Self esteem and group identity conformity

Check new design of our homepage! This post explores how the social group that one is a part of helps define our sense of self and others, as defined by the social identity theory. PsycholoGenie Staff Last Updated: Mar 1, Through others we become ourselves.

Self esteem and group identity conformity

Saul McLeodpublished The term self-concept is a general term used to refer to how someone thinks about, evaluates or perceives themselves. To be aware of oneself is to have a concept of oneself. Baumeister provides the following self-concept definition: The self-concept is an important term for both social and humanistic psychology.

Lewis suggests that development of a concept of self has two aspects: The child realizes that they exist as a separate entity from others and that they continue to exist over time and space.

According to Lewis awareness of the existential self begins as young as two to three months old and arises in part due to the relation the child has with the world. For example, the child smiles and someone smiles back, or the child touches a mobile and sees it move.

Just as other objects including people have properties that can be experienced big, small, red, smooth and so on so the child is becoming aware of him or her self as an object which can be experienced and which has properties.

The self too can be put into categories such as age, gender, size or skill.

Later, self-description also begins to include reference to internal psychological traits, comparative evaluations and to how others see them. Carl Rogers believes that the self-concept has three different components: Indeed a person with anorexia who is thin may have a self image in which the person believes they are fat.

A person's self image is affected by many factors, such as parental influences, friends, the media etc. Kuhn investigated the self-image by using The Twenty Statements Test. He asked people to answer the question 'Who am I? He found that the responses could be divided into two major groups.

These were social roles external or objective aspects of oneself such as son, teacher, friend and personality traits internal or affective aspects of oneself such as gregarious, impatient, humorous.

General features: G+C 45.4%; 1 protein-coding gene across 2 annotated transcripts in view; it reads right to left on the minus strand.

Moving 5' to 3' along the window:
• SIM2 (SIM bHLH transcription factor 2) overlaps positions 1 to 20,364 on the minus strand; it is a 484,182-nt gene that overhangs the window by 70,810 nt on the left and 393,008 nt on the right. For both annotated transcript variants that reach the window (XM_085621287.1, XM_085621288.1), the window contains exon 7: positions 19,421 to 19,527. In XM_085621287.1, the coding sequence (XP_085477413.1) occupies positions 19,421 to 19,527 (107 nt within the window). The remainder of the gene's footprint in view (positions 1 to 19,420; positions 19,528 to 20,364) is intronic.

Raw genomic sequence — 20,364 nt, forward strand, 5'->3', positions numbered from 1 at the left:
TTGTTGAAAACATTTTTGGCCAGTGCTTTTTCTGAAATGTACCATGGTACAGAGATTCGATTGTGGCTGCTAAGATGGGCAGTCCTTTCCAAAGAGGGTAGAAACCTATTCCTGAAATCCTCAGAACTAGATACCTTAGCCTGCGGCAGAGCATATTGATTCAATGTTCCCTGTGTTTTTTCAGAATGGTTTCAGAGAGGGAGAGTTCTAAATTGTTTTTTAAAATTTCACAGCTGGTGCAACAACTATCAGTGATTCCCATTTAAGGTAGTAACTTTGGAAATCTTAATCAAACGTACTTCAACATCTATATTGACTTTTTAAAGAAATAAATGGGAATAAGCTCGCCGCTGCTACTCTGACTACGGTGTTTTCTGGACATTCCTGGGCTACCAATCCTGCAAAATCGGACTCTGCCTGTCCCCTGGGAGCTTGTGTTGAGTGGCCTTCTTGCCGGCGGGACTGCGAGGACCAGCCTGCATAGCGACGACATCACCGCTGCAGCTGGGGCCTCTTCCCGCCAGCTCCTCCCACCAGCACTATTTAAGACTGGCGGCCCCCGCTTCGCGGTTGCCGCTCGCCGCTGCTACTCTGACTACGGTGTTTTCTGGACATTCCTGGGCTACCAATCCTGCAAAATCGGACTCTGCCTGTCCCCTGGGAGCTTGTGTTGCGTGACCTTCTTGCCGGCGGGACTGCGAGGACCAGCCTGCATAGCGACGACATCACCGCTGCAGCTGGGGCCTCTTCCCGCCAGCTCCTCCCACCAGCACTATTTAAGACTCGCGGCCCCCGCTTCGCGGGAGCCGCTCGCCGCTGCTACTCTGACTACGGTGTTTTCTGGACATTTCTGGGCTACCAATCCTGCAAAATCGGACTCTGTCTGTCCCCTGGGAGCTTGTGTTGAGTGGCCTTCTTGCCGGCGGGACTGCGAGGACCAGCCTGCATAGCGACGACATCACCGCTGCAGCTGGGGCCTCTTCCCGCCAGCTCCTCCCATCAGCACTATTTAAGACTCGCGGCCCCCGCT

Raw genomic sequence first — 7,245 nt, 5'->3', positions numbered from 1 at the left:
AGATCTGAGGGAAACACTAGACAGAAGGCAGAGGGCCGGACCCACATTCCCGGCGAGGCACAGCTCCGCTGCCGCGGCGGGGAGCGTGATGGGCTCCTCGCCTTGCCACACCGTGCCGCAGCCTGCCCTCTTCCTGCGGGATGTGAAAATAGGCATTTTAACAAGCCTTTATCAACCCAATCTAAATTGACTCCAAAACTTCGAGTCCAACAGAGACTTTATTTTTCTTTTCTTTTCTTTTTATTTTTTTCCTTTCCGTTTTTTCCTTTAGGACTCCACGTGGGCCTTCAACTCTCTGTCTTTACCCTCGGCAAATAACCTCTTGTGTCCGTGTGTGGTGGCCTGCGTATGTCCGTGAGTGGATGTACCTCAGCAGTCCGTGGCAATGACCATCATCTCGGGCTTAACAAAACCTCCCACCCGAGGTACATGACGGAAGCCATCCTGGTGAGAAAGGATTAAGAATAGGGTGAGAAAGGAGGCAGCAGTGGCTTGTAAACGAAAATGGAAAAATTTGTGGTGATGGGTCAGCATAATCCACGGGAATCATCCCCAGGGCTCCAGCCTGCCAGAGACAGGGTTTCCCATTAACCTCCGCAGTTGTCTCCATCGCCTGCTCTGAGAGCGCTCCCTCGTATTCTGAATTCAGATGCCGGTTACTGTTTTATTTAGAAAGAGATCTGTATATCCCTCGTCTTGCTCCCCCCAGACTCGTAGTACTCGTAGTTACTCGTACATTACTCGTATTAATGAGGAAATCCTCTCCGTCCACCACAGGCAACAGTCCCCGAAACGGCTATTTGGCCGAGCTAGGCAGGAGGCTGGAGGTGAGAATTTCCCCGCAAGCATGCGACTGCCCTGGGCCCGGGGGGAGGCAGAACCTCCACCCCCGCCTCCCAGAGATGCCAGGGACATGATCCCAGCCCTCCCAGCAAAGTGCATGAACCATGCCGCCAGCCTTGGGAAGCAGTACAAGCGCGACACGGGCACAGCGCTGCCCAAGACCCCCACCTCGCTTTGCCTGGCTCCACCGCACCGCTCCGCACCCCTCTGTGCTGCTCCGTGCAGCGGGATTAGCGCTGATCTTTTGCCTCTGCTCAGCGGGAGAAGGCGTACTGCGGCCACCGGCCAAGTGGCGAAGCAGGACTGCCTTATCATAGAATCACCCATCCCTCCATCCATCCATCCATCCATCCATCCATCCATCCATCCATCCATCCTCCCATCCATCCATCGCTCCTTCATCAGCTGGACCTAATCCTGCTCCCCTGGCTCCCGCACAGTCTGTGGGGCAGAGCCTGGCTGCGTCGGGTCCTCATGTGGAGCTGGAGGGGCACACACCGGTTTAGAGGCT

We are all social beings whose behavior is shaped to some extent by the roles we play. Such roles as student, housewife, or member of the football team not only help others to recognize us but also help us to know what is expected of us in various situations.

These are the third dimension of our self-descriptions. Typically young people describe themselves more in terms of personal traits, whereas older people feel defined to a greater extent by their social roles.

Self-esteem the extent to which you value yourself Self-esteem also known as self-worth refers to the extent to which we like accept or approve of ourselves, or how much we value ourselves.

Self-esteem always involves a degree of evaluation and we may have either a positive or a negative view of ourselves.


For example, Harrill Self Esteem Inventory is a questionnaire comprising 15 statements about a range of interest. Another example is the Thematic Apperception Test TATwhich is a neutral cartoon given to the participant who then has to devise a story about what's going on.

Morse and Gergen showed that in uncertain or anxiety-arousing situations our self-esteem may change rapidly. Participants were waiting for a job interview in a waiting room.

Self esteem and group identity conformity

They were sat with another candidate a confederate of the experimenter in one of two conditions: Clean - dressed in a smart suit, carrying a briefcase opened to reveal a slide rule and books.Self-Esteem and Group Identity/Conformity Essay According to Elliot Aronson in his book The Social Animal we are in a constant tension between our values of individuality and conformity.

We want to fit in with the group without losing our unique qualities.

Self esteem and group identity conformity

Self-esteem: The Key To Communicating Some synonyms for the self-esteem can be personal values, self-worth, and self-respect. No matter where life takes us, our self - esteem follows us as one of the basic human motivators.

According to Elliot Aronson in his book The Social Animal we are in a constant tension between our values of individuality and conformity. We want to fit in with the group without losing our unique qualities.

Internalization is the most permanent response to social influence because your motivation to be right is a powerful and self-sustaining force that does not depend on constant surveillance (as does compliance), or on your continued esteem for another person or group (as does identification).

The Social Identity Theory (SIT) outlines self-association and identification within a group; both Zimbardo & Asch conducted experiments in support of the theory showing how conformity is influenced.

Tajfel and Turner proposed the Social identity Theory in , and this theory influenced conformity. Gender Conformity and Self-Esteem - Download as PDF File .pdf), Text File .txt) or view presentation slides online.

Social Identity Theory | Simply Psychology